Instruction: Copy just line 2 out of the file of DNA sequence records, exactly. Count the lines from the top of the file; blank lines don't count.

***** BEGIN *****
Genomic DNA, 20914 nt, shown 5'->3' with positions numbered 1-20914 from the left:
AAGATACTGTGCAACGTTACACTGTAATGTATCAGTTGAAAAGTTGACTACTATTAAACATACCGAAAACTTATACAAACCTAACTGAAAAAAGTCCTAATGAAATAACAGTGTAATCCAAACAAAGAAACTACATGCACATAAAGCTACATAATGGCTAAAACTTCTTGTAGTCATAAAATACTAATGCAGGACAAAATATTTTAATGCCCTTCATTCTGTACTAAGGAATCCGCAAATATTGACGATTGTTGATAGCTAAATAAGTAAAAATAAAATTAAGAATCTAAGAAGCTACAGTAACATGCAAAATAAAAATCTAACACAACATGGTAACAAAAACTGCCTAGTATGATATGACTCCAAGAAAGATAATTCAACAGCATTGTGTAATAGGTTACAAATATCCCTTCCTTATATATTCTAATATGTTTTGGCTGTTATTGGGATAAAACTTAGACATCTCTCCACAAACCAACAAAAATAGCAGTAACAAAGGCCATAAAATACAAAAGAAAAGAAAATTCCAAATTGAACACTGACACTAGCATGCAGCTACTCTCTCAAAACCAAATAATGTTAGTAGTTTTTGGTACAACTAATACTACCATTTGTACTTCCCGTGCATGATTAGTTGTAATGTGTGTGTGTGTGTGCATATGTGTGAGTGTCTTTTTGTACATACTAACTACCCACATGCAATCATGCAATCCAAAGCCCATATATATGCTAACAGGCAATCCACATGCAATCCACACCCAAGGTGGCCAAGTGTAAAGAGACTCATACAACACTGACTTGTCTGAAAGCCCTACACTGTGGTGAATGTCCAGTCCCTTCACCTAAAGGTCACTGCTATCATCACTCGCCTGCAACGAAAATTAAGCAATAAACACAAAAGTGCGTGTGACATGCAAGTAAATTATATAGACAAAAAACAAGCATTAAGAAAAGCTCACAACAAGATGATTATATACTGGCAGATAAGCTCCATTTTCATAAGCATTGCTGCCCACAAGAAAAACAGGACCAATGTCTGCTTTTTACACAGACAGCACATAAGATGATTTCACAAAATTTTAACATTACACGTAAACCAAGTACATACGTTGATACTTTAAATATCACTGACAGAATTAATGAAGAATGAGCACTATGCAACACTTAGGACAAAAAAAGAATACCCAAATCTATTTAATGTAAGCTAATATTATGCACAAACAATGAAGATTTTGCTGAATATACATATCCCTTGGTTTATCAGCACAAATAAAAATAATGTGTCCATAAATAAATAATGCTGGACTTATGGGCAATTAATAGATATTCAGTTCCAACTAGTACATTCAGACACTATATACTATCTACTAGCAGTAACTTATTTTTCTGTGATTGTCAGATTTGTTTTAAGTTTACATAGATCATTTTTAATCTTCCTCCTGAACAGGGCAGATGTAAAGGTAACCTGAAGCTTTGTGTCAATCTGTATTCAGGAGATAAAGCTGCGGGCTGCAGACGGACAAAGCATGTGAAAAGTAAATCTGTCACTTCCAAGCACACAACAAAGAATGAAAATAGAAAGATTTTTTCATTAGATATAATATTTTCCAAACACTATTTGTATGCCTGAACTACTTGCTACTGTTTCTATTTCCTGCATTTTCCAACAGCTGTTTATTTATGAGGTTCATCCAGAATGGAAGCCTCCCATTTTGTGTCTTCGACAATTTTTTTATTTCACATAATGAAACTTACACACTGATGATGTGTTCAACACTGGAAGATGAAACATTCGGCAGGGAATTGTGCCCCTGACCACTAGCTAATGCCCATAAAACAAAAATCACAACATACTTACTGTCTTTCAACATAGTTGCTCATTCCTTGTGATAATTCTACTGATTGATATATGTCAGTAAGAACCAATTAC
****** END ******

AAGATACTGTGCAACGTTACACTGTAATGTATCAGTTGAAAAGTTGACTACTATTAAACATACCGAAAACTTATACAAACCTAACTGAAAAAAGTCCTAATGAAATAACAGTGTAATCCAAACAAAGAAACTACATGCACATAAAGCTACATAATGGCTAAAACTTCTTGTAGTCATAAAATACTAATGCAGGACAAAATATTTTAATGCCCTTCATTCTGTACTAAGGAATCCGCAAATATTGACGATTGTTGATAGCTAAATAAGTAAAAATAAAATTAAGAATCTAAGAAGCTACAGTAACATGCAAAATAAAAATCTAACACAACATGGTAACAAAAACTGCCTAGTATGATATGACTCCAAGAAAGATAATTCAACAGCATTGTGTAATAGGTTACAAATATCCCTTCCTTATATATTCTAATATGTTTTGGCTGTTATTGGGATAAAACTTAGACATCTCTCCACAAACCAACAAAAATAGCAGTAACAAAGGCCATAAAATACAAAAGAAAAGAAAATTCCAAATTGAACACTGACACTAGCATGCAGCTACTCTCTCAAAACCAAATAATGTTAGTAGTTTTTGGTACAACTAATACTACCATTTGTACTTCCCGTGCATGATTAGTTGTAATGTGTGTGTGTGTGTGCATATGTGTGAGTGTCTTTTTGTACATACTAACTACCCACATGCAATCATGCAATCCAAAGCCCATATATATGCTAACAGGCAATCCACATGCAATCCACACCCAAGGTGGCCAAGTGTAAAGAGACTCATACAACACTGACTTGTCTGAAAGCCCTACACTGTGGTGAATGTCCAGTCCCTTCACCTAAAGGTCACTGCTATCATCACTCGCCTGCAACGAAAATTAAGCAATAAACACAAAAGTGCGTGTGACATGCAAGTAAATTATATAGACAAAAAACAAGCATTAAGAAAAGCTCACAACAAGATGATTATATACTGGCAGATAAGCTCCATTTTCATAAGCATTGCTGCCCACAAGAAAAACAGGACCAATGTCTGCTTTTTACACAGACAGCACATAAGATGATTTCACAAAATTTTAACATTACACGTAAACCAAGTACATACGTTGATACTTTAAATATCACTGACAGAATTAATGAAGAATGAGCACTATGCAACACTTAGGACAAAAAAAGAATACCCAAATCTATTTAATGTAAGCTAATATTATGCACAAACAATGAAGATTTTGCTGAATATACATATCCCTTGGTTTATCAGCACAAATAAAAATAATGTGTCCATAAATAAATAATGCTGGACTTATGGGCAATTAATAGATATTCAGTTCCAACTAGTACATTCAGACACTATATACTATCTACTAGCAGTAACTTATTTTTCTGTGATTGTCAGATTTGTTTTAAGTTTACATAGATCATTTTTAATCTTCCTCCTGAACAGGGCAGATGTAAAGGTAACCTGAAGCTTTGTGTCAATCTGTATTCAGGAGATAAAGCTGCGGGCTGCAGACGGACAAAGCATGTGAAAAGTAAATCTGTCACTTCCAAGCACACAACAAAGAATGAAAATAGAAAGATTTTTTCATTAGATATAATATTTTCCAAACACTATTTGTATGCCTGAACTACTTGCTACTGTTTCTATTTCCTGCATTTTCCAACAGCTGTTTATTTATGAGGTTCATCCAGAATGGAAGCCTCCCATTTTGTGTCTTCGACAATTTTTTTATTTCACATAATGAAACTTACACACTGATGATGTGTTCAACACTGGAAGATGAAACATTCGGCAGGGAATTGTGCCCCTGACCACTAGCTAATGCCCATAAAACAAAAATCACAACATACTTACTGTCTTTCAACATAGTTGCTCATTCCTTGTGATAATTCTACTGATTGATATATGTCAGTAAGAACCAATTAC